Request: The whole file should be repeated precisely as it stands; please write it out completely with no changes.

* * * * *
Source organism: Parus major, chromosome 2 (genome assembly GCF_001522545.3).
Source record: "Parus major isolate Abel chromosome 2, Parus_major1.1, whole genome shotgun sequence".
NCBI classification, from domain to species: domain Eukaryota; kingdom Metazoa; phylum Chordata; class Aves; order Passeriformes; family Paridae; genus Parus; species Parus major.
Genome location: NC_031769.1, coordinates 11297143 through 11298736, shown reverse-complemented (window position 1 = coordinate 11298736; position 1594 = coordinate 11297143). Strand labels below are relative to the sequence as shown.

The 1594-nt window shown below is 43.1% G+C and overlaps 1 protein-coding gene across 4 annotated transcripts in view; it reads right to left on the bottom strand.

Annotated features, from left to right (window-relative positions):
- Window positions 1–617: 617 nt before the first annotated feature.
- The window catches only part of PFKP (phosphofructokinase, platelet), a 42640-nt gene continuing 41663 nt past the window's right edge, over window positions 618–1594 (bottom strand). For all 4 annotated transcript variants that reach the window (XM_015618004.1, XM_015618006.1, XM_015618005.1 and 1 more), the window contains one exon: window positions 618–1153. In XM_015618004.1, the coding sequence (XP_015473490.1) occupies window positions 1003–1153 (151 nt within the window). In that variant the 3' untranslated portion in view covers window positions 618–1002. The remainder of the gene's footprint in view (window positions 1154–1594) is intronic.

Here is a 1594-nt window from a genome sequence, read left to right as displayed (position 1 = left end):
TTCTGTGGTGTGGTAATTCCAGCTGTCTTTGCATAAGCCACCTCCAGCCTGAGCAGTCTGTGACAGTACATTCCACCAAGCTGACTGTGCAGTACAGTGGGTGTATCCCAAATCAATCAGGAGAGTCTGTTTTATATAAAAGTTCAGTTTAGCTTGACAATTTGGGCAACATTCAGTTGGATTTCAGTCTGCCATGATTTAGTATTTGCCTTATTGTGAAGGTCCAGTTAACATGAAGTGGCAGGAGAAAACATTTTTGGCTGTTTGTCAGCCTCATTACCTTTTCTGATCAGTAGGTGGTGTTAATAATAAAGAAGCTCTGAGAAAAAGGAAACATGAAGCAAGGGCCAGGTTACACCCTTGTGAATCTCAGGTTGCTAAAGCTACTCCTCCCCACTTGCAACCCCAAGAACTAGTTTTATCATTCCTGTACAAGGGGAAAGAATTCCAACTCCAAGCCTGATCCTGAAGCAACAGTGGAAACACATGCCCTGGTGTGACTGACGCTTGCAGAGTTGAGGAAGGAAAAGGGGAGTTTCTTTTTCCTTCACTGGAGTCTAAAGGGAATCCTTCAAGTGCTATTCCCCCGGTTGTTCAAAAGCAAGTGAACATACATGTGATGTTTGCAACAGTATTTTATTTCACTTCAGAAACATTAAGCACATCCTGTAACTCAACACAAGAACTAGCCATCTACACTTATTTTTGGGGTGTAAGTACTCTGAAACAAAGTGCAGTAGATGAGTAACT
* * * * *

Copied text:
Source organism: Parus major, chromosome 2 (genome assembly GCF_001522545.3).
Source record: "Parus major isolate Abel chromosome 2, Parus_major1.1, whole genome shotgun sequence".
NCBI classification, from domain to species: domain Eukaryota; kingdom Metazoa; phylum Chordata; class Aves; order Passeriformes; family Paridae; genus Parus; species Parus major.
Genome location: NC_031769.1, coordinates 11297143 through 11298736, shown reverse-complemented (window position 1 = coordinate 11298736; position 1594 = coordinate 11297143). Strand labels below are relative to the sequence as shown.

The 1594-nt window shown below is 43.1% G+C and overlaps 1 protein-coding gene across 4 annotated transcripts in view; it reads right to left on the bottom strand.

Annotated features, from left to right (window-relative positions):
- Window positions 1–617: 617 nt before the first annotated feature.
- The window catches only part of PFKP (phosphofructokinase, platelet), a 42640-nt gene continuing 41663 nt past the window's right edge, over window positions 618–1594 (bottom strand). For all 4 annotated transcript variants that reach the window (XM_015618004.1, XM_015618006.1, XM_015618005.1 and 1 more), the window contains one exon: window positions 618–1153. In XM_015618004.1, the coding sequence (XP_015473490.1) occupies window positions 1003–1153 (151 nt within the window). In that variant the 3' untranslated portion in view covers window positions 618–1002. The remainder of the gene's footprint in view (window positions 1154–1594) is intronic.

Here is a 1594-nt window from a genome sequence, read left to right as displayed (position 1 = left end):
TTCTGTGGTGTGGTAATTCCAGCTGTCTTTGCATAAGCCACCTCCAGCCTGAGCAGTCTGTGACAGTACATTCCACCAAGCTGACTGTGCAGTACAGTGGGTGTATCCCAAATCAATCAGGAGAGTCTGTTTTATATAAAAGTTCAGTTTAGCTTGACAATTTGGGCAACATTCAGTTGGATTTCAGTCTGCCATGATTTAGTATTTGCCTTATTGTGAAGGTCCAGTTAACATGAAGTGGCAGGAGAAAACATTTTTGGCTGTTTGTCAGCCTCATTACCTTTTCTGATCAGTAGGTGGTGTTAATAATAAAGAAGCTCTGAGAAAAAGGAAACATGAAGCAAGGGCCAGGTTACACCCTTGTGAATCTCAGGTTGCTAAAGCTACTCCTCCCCACTTGCAACCCCAAGAACTAGTTTTATCATTCCTGTACAAGGGGAAAGAATTCCAACTCCAAGCCTGATCCTGAAGCAACAGTGGAAACACATGCCCTGGTGTGACTGACGCTTGCAGAGTTGAGGAAGGAAAAGGGGAGTTTCTTTTTCCTTCACTGGAGTCTAAAGGGAATCCTTCAAGTGCTATTCCCCCGGTTGTTCAAAAGCAAGTGAACATACATGTGATGTTTGCAACAGTATTTTATTTCACTTCAGAAACATTAAGCACATCCTGTAACTCAACACAAGAACTAGCCATCTACACTTATTTTTGGGGTGTAAGTACTCTGAAACAAAGTGCAGTAGATGAGTAACT